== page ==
Monday, August 13, 2007

Research--How I Do It

My story ideas usually start with the characters. And I always find that giving them a name helps solidify them in my mind. (Yelling at someone called Hey You can make several people perk up.) I always used as my rule of thumb because you can search by a meaning (courage, dragon, etc.) and find names that go along with the topic. (Remember how I said I wanted all of the Dragons’ names in BELIEVE IN ME to reflect that? This is how I brainstormed the large number of names to christen them.) However, they have reorganized their site and it isn’t as user friendly as it used to be. While I was brainstorming CRASH INTO YOU (the novella I sent to Samhain) I stumbled across which not only gives the searcher the meaning, but also interesting bits of history about people associated with the name. (Try Samson or Maeve to see what I mean.)

Then my mind usually moves the characters around like chess pieces to determine what their conflicts are and how those situations will best show them as well as help engender their love. My settings for romane have ranged all over. One of the coolest I researched was Aachen, which is linked with Charlemagne, who showed up in the opening of JUST ONE LIFE .

I also enjoyed researching the herbs and home remedies I used for Ravin’s pastime in ALL I EVER WANTED. I’d give you a source, but most of what I learned came from books I borrowed from my aunt. My sister’s plethora of mythology books helped with my heroine (and leading line-up) in LOVEMAKER and one of her relationship self-help books planted the seed for the love techniques in PERFECTION NOT REQUIRED. Though I mooch others books, I do also comb my local library for sources. In fact, I was intrigued to learn that May Memorial (which I included a pic of in my June post) carried a reference book about witches. Hmmm…who knew?

Talking of witches, the most research I ever did was for JUST ONE LIFE, due to the historical settings and because I wanted to make sure that I did my spells and other witchly things correctly. I ended up with two 3-inch binders of information (though all of that didn’t make its way into the book). I kept them under my coffee table and was always worried a guest would come in and think, “Oh, reading material,” flip open the cover and see what was inside. Then of course I’d have to profess that I’m neither Wiccan nor an evil sorceress, though the characters I was molding like clay were.

At the end of writing the first draft, there always comes the time to go back to the highlighted or starred sections of my manuscript to make sure my MO or details are correct. For CRASH INTO YOU that meant hours of research about biker outfits, because if I’d described something that wasn’t available (since this is set in present day) the reader would go, “What?” and possibly chuck the book. Since a writer never wants the reader to come out of the world they’ve built, I had to do a little digging. In the end, I found out I was wrong and had to change the hero and heroine’s first meeting accordingly. For the novella, I also had to do car research (since my bf ultimately got tired of my gazillion questions).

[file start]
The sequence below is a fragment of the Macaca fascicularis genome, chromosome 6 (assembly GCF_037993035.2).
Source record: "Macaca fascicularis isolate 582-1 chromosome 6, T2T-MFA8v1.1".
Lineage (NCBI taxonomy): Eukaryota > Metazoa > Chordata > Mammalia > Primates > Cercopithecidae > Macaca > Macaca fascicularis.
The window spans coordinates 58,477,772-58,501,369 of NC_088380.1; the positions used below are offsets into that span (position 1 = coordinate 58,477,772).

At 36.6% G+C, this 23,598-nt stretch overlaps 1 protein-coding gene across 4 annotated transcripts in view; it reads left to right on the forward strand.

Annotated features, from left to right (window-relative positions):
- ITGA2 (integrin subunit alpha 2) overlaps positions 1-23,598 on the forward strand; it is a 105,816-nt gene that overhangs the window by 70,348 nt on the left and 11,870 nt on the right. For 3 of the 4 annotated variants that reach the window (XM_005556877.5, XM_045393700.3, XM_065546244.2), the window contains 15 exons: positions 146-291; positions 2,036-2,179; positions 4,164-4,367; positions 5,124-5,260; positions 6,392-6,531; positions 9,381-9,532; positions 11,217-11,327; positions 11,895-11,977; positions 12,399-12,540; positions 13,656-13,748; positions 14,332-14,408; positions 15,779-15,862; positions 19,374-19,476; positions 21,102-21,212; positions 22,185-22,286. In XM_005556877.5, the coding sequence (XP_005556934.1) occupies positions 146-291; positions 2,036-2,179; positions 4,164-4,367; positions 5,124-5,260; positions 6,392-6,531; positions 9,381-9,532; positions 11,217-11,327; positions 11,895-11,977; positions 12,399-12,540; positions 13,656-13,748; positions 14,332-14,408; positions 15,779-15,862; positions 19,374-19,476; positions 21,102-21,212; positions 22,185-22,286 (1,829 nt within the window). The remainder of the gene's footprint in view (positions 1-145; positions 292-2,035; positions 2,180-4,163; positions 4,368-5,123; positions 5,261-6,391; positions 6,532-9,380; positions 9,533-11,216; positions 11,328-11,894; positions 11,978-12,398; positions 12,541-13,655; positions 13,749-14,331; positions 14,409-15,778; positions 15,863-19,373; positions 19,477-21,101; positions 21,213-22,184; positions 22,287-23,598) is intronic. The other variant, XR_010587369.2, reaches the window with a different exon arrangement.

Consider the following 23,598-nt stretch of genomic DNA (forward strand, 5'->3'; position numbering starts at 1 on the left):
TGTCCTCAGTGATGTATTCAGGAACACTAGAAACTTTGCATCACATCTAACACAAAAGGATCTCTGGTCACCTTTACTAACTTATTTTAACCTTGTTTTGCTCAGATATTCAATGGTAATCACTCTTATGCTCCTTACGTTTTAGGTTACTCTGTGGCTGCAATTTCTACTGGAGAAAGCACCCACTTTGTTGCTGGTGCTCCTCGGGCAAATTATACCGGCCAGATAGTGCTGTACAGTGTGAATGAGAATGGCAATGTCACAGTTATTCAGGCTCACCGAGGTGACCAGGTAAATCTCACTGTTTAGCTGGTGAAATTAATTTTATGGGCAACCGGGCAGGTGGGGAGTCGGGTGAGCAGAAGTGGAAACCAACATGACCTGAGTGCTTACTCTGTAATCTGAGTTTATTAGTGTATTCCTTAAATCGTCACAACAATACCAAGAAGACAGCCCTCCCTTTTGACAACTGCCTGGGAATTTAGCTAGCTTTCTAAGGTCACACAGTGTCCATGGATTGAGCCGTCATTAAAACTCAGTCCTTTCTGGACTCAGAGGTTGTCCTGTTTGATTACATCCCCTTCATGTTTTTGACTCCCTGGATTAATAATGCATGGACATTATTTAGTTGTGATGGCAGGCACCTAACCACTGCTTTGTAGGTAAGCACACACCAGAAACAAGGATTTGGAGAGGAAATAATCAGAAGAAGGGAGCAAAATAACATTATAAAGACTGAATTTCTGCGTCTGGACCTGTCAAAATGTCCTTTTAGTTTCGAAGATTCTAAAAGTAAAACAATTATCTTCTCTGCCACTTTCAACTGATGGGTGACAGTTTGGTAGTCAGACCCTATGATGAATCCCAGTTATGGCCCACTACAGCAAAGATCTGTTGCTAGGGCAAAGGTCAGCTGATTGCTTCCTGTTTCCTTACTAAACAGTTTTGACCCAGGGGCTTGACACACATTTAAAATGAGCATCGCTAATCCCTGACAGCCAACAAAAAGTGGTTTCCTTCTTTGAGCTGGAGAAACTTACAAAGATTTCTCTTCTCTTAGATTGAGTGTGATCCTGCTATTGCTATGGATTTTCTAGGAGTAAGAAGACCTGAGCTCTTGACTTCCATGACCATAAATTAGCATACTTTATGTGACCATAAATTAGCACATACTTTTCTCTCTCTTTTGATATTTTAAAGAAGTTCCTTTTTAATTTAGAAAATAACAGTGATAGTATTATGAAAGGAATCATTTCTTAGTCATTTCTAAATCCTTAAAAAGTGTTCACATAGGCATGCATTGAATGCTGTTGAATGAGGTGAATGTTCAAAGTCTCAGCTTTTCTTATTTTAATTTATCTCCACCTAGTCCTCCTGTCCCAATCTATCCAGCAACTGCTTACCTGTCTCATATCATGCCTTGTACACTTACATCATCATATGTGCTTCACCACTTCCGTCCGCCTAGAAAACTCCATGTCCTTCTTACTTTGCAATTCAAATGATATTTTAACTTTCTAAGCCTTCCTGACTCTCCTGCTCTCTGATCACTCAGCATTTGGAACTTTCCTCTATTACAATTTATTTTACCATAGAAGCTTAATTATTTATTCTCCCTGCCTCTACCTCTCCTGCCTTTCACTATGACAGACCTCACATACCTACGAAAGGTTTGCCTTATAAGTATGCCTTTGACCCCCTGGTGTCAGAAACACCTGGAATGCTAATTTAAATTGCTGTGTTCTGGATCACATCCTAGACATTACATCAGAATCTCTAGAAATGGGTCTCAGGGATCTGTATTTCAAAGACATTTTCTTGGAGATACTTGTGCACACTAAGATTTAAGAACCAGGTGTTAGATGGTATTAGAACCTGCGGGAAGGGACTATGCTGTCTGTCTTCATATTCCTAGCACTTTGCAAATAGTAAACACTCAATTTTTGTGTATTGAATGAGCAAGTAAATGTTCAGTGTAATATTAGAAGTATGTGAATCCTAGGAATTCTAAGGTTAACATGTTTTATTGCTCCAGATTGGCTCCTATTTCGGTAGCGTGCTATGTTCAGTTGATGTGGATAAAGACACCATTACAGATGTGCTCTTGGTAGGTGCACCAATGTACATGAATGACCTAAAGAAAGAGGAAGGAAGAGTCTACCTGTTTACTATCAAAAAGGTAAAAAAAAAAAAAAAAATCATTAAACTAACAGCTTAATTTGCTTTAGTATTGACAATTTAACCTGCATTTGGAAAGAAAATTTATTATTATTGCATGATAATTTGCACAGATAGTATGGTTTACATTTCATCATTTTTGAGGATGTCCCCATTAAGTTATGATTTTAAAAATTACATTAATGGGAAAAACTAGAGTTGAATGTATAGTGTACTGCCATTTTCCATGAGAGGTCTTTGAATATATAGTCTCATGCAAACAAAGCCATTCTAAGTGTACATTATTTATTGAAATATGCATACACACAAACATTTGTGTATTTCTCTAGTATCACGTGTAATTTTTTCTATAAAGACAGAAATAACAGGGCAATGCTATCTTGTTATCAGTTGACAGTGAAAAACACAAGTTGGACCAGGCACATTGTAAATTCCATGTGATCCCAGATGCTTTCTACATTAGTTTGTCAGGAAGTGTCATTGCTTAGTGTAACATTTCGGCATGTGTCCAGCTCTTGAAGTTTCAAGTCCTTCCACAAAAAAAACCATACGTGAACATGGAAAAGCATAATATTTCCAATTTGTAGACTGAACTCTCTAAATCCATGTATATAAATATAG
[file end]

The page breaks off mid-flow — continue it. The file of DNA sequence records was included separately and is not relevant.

While I was working out the nit-picky issues my editor marked on edits of TIES OF VALOR, I did a lot of looking at It was one-stop shopping for questions about windspeed for aircraft, vortexes versus sandstorms and what used to be held in ancient silos. (I know it’s a strange combination.) I’ve also learned from a fellow writer that exists to tell people how things are or should be done.

When I was writing about NY in LOVEMAKER, I hadn’t been there in twenty years. So I went to their official website which was a portal into the city. I was able to find out tons about the city that never sleeps including train schedules, visitor info, where to be and what to see. One of the coolest things I discovered were street cams like this one where you can actually see what’s taking place in almost realtime.

Overall, I think the most fun I’ve ever had with research was creating codes and learning about spy techniques for DECODER & THE WORLD OF YESTERDAY. Of course, I started with juvenile how-to books, then worked my way up. My bf gave me very strange looks when I went on a hunt for packets of lemon juice to test my theories of using everyday items to concoct hidden codes. While researching DECODER, I also got the 411 on texting language and a bit of Leetspeak.

With all of this knowledge tucked away in my brain (and harddrive), I guess I truly am a jack of many trades, but master of none like my ex-boss said.

1 comment:

Lynda K. Scott said...

Wow! Those are some great links! Thanks for sharing them.

It's interesting what you said about being a jack of all trades. I've often felt the same way myself since my interests are so varied (I really don't have a lot of interest in organized sports except for ice hockey but that interest is already trying to worm its way into one of my books :D) I do think writers have more 'understanding' of how things work or how people 'think' than anyone else due to our researching various subjects. I'm not sure if this is good or bad though LOL